TO STUDY THE REACTIONS BETWEEN WATER AND ROCK IN ORDER TO OBTAIN A BETTER UNDERSTANDING OF THE REACTIONS THAT HAPPEN IN A HDR SYSTEM.
Whenever water is brought in contact with rock forming minerals dissolution and/or precipitation reactions occur at the solid solution interface. The understanding of these reactions is of great importance for the effective exploitation of a hot dry rock (HDR) geothermal system.
The major part of the experimental studies on the dissolution mechanism of minerals are based on feldspar leaching since this is the most important group of rock forming silicate minerals. Whenever feldspars interact with an aqueous solution an enhancement of some elemental concentrations in solution is observed together with a weathered mineral surface. Studies of the solution after weathering resulted in the leached or diffusion layer hypothesis where one assumes a nonstoichiometric dissolution step based on the frequently observed parabolic dissolution kinetics. This model predicts an altered layer of a few 10s of angstroms through which reactants and products of weathering must diffuse. In a second mechanism, based on measurements of the solid surface, a surface reaction is assumed, which implies a stoichiometric dissolution step. Recent studies emphasize the important role of high energy surface sites such as outcrops, layer edges and microcracks. The diffusion layer model proposed by Chou and Wollast (1985) accounts for both the observed solution and solid surfacechemistry and takes the contribution of surface defects into consideration.
The latter model predicts the formation of an hydrogen feldspar as a result of an instantaneous exchange reaction between alkali ions and hydrogen (hydronium (H3O) ions), followed by a rapid build up of a potassium, sodium depleted layer enriched in silicon (for acidic conditions) and a slow diffusion of ions from the fresh feldspar through the residual layer. This hydrated leached layer has, however, never really been observed.
The aim of this study is therefore to look for the presence of the residual layer and to characterize it if present.
The altered surface of sanidine grains leached in acid solutions of pH=1 were examined by secondary ion mass spectrometry (SIMS), X-ray photoelectron spectroscopy (XPS), Fourier transform infrared spectroscopy (FT-IR), scanning electron microscopy (SEM) and electron probe X-ray microanalysis (EPMA).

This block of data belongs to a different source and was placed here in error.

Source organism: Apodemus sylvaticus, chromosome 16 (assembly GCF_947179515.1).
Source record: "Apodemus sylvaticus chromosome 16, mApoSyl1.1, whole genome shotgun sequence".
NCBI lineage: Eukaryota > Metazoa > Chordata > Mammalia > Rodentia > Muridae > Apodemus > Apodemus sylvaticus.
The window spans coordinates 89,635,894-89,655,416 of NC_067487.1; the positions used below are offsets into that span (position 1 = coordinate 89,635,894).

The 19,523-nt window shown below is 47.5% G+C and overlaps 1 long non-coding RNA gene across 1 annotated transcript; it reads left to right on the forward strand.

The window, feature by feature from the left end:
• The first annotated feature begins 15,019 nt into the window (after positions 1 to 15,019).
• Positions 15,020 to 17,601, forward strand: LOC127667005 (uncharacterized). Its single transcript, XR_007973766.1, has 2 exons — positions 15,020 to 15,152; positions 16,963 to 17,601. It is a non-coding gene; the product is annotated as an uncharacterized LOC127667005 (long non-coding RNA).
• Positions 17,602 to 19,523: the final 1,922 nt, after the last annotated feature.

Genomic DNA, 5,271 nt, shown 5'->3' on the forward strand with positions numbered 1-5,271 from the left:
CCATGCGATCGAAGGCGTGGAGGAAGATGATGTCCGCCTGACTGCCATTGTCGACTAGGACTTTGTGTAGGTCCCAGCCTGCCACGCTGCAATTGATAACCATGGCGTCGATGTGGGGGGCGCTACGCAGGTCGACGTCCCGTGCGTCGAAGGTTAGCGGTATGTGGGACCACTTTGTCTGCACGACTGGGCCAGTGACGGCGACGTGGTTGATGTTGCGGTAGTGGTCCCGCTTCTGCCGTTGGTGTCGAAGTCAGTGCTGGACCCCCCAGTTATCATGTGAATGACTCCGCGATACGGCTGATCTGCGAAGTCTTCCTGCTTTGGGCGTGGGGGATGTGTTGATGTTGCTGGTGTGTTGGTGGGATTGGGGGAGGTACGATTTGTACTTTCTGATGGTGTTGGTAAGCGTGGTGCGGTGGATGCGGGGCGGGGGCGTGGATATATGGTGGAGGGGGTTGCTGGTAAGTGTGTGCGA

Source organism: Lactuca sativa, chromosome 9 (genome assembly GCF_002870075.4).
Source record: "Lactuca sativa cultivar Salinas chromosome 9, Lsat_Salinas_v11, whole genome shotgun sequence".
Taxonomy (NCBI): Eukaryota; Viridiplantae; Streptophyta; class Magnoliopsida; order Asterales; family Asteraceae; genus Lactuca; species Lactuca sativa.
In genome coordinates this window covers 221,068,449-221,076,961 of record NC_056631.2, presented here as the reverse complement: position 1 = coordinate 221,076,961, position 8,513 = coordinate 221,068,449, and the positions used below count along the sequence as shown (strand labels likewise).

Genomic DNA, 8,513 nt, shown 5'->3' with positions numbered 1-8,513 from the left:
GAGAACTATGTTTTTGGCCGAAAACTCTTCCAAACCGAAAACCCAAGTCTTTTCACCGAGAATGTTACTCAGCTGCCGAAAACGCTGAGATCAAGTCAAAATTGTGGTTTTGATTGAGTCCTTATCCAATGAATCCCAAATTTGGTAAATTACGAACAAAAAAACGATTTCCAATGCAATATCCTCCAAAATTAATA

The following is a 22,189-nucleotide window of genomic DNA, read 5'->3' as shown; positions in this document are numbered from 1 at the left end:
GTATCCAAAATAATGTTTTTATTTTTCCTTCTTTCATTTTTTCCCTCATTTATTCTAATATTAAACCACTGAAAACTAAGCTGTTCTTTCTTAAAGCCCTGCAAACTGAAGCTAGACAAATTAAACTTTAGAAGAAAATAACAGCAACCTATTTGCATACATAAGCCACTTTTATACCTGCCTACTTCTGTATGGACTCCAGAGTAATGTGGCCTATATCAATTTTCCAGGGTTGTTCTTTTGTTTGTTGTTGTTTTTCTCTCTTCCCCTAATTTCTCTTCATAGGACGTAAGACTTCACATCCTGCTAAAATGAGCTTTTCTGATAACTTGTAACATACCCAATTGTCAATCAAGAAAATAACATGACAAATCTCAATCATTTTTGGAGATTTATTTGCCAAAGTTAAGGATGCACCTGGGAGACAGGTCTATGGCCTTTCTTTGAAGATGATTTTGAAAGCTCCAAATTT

A layer depleted in sodium, potassium and aluminium was observed at the surface of sanidine grains leached in 0.1 normal hydrogen chloride (or deuterium chloride). Its thickness increased with increasing reaction times and/or temperatures when the silicon gradient at the interface was lowered by adding pure silicon dioxide powder to the solution. The observation of a pure hydrated silicon dioxide surface when feldspar is leached in an acid environment, was in qualitative agreement with the mechanism proposed by Chou and Wollast (1985).
There is some evidence for the existence of a hydrogen feldspar (H2Al2Si6 O16) from the FT-IR measurements, although the evidence was limited to highly leached grains. The calculated diffusion coefficients from the potassium/silicon depth profiles have the same order of magnitude as values previously reported. On the other hand, an increasing amount of etchpits is observed with the SEM which indicates that dissolution actually takes place at these surface defects. It has already been suggested that migration of molecular water into the surface is a key step in the dissolution mechanism of silicate minerals. The latter is confirmed by the large amount of adsorbed water observed in the FT-IR spectra.
WITHIN THE FRAMEWORK OF THE HDR PROJECTS IN THE CARNMENELLIS GRANITE (CORNWALL, U.K.) A NUMBER OF EXPERIMENTS AND ANALYSES ARE NECESSARY FOR THE UNDERSTANDING AND THE FUTURE DEVELOPMENT AND EXPLOITATION OF SUCH ENERGY SOURCES. BECAUSE OF THE EXPERIENCE IN MULTI-ELEMENTAL TRACE ANALYTICAL TECHNIQUES PRESENT IN THE UNIVERSITY OF ANTWERP, THIS GROUP WILL FOCUS ITS RESEARCH ON THE LOCATION, ANALYSIS AND BEHAVIOUR OF TRACE ELEMENTS DURING WATER-ROCK INTERACTIONS. SEE ALSO CONTRACTS 0002/B, 0079/B, 0057/UK AND 0010/F.
THIS CONTRACT IS A CONTINUATION OF CONTRACT 0001/B